Chances are that the Japanese - even if they embark on a joint mission with the Italians and Germans to defeat Britain - would continue to attack the way they did at Ceylon and Midway, thus they would be soundly defeated at one of the British or American strongholds. And because there were so many...
glenn239 wrote:
17 Jan 2023 00:27
What a better coordinated Axis effort could achieve was more sunk ships in the Indian Ocean and probably the fall or the evacuation of the Suez base. But for the fall of the British Empire nothing less would do than the fall of British India, and even then it was questionable. And that was not about to happen unless some event occured that is beyond the scope of rational analysis, and rather belongs to the realm of fantasy.
So if the British did face the fall of India, would they press the US for a separate peace with Japan in order to stave off total disaster?
If the fall of India happened before the US entered into the war and without the SU being in the war, then I think yes, the British might consider to cut a deal with at least one of the Axis powers. But of course the liberation of India can only be done by the Indians.
glenn239 wrote:
17 Jan 2023 00:27
Invading Ceylon is rather dubious, it was the main source of natural rubber for the Allies, thus they would not let it go smoothly. Japanese amphibious capabilities might have been enough on the spot, but unlikely to be enough if the British try to retake the island so far away from Japanese bases and so close to theirs.
British supply sources were the United Kingdom, which was not anywhere near Ceylon.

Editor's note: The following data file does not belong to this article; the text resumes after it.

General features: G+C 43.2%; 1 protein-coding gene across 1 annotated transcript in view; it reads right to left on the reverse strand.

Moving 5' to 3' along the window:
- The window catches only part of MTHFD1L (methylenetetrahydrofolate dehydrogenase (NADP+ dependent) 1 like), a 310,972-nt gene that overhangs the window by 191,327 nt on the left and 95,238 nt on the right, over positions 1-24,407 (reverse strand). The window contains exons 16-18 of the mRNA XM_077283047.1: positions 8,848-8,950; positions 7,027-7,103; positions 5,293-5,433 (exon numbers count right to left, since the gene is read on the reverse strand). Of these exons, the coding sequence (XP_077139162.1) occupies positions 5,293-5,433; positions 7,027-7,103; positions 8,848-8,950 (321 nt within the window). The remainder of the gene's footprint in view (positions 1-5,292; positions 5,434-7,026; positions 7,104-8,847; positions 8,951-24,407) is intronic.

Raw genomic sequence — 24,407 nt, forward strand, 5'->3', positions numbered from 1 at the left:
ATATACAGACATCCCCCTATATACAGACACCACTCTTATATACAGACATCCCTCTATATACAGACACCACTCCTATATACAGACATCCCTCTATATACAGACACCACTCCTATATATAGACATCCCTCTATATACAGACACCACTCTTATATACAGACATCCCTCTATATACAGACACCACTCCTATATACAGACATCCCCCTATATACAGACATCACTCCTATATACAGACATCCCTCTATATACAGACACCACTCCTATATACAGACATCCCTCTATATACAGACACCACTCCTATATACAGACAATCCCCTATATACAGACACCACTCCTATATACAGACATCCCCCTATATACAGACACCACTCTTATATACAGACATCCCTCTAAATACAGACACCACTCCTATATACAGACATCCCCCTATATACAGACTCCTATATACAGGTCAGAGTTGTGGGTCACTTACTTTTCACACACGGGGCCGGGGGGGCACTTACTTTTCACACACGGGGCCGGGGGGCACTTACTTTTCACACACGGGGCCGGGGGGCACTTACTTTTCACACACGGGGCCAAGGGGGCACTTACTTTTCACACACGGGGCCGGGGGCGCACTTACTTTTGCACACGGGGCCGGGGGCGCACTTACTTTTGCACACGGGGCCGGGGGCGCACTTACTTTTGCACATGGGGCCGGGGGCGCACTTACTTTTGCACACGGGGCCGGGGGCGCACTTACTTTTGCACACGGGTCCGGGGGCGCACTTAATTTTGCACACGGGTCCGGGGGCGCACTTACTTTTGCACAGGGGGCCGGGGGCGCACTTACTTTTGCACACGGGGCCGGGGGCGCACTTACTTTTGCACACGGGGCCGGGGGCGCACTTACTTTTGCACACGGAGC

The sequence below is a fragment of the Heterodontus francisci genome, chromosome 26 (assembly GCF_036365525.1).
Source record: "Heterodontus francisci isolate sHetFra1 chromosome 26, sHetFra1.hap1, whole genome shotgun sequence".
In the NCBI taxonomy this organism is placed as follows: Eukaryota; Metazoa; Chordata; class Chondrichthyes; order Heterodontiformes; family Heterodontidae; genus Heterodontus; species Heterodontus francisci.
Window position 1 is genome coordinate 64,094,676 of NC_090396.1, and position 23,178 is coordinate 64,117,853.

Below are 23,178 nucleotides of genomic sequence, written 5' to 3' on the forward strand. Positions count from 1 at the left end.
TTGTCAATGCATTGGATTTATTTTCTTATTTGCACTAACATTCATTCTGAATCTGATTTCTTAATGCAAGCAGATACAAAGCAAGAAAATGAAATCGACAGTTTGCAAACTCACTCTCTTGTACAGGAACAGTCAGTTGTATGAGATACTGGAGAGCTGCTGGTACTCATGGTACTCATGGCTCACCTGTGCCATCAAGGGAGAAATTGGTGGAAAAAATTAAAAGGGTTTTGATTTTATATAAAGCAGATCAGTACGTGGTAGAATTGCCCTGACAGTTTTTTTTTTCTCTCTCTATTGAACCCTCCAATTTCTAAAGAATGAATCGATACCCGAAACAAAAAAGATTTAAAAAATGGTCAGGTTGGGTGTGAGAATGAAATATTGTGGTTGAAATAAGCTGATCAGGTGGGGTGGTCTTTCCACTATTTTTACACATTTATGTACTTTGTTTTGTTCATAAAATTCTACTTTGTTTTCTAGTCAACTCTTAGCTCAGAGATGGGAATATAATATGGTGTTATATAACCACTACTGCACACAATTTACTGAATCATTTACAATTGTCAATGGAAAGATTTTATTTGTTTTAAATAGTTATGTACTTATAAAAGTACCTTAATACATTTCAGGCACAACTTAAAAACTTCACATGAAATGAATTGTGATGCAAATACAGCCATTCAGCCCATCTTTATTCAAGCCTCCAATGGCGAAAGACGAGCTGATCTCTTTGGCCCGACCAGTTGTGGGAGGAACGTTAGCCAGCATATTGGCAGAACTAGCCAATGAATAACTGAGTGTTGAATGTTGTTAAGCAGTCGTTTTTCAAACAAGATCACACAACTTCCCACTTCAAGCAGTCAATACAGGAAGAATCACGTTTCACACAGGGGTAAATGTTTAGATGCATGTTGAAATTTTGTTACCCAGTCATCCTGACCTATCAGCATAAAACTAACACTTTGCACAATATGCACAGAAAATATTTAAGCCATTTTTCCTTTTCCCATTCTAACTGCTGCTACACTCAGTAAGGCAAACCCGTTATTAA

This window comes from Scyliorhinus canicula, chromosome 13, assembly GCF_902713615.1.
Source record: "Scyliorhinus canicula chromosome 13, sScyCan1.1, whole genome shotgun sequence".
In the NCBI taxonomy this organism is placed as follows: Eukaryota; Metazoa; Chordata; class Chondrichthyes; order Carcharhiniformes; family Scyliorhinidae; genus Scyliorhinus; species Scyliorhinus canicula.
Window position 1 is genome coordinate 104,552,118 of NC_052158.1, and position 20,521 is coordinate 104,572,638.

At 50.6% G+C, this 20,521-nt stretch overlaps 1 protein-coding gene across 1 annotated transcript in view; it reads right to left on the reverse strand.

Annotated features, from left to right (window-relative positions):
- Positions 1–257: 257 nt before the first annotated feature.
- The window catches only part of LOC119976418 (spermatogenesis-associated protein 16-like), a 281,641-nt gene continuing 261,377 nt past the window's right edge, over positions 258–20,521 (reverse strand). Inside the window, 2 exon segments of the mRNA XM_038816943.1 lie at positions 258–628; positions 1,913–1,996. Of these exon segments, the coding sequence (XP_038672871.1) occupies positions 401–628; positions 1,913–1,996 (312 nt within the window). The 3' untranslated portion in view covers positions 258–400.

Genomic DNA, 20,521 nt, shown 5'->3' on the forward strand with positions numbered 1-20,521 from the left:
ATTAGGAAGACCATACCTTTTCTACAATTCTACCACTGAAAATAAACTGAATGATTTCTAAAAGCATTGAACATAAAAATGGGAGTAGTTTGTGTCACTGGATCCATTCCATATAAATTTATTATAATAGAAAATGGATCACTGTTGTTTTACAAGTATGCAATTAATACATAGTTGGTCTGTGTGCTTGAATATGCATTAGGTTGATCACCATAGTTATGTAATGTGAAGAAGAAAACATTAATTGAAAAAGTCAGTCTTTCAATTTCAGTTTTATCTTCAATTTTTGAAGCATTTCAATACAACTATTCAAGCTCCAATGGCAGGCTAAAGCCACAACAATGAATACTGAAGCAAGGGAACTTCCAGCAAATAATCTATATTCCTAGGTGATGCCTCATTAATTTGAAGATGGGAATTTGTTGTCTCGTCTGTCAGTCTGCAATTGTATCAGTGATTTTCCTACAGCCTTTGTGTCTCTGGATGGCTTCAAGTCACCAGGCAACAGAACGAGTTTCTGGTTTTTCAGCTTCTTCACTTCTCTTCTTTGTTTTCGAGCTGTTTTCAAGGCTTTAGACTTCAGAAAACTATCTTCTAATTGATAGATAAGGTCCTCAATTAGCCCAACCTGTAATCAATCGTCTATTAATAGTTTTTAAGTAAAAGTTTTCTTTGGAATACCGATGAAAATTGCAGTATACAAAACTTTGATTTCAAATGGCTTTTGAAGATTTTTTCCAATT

Hardly. Supplies does not simply mean manufactured goods like weapons, and I think you know that as well. For example, the majority of the supplies to the Suez base in this time period actually came from India, not to mention a significant number of troops.
glenn239 wrote:
17 Jan 2023 00:27
Also do not underestimate the strategic importance of the British strongpoints and their capabilities to patrol and control the seas. I went through the reports of the Indian Ocean blockade runners, and I am familiar with the Axis voyages into the Indian Ocean as well. Chances are that the American industrial output combined with the British key strategic positions would destroy the Axis presence in the Indian Ocean by 1944 the latest - and that is actually something the Axis could do nothing about.
Speaking of unlikely forms of Allied cooperation, I would rate the US as somewhat uninterested in the Indian Ocean.
I have no idea about that. What I know for sure is that the Americans played for world domination in WW2, which only the British could give them; and for that they would try to defeat Britain's enemies on every ocean and every patch of land.
"Everything remained theory and hypothesis. On paper, in his plans, in his head, he juggled with Geschwaders and Divisions, while in reality there were really only makeshift squadrons at his disposal."

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Re: Kriegsmarine surface ships are more aggressive in the Atlantic.

Post by Orwell1984 » 17 Jan 2023 15:23

ImageImage

For those interested in the Indian Ocean Campaign, I would highly recommend these two titles.
The author is currently studying and living in Japan, speaking the language fluently ( conclusion drawn from the fact he is presently studying law at the Tokyo Metropolitan University) Extensive use is made of Japanese archives as well as Admiralty and other English sources and the author has received an award for his research from the Japanese government.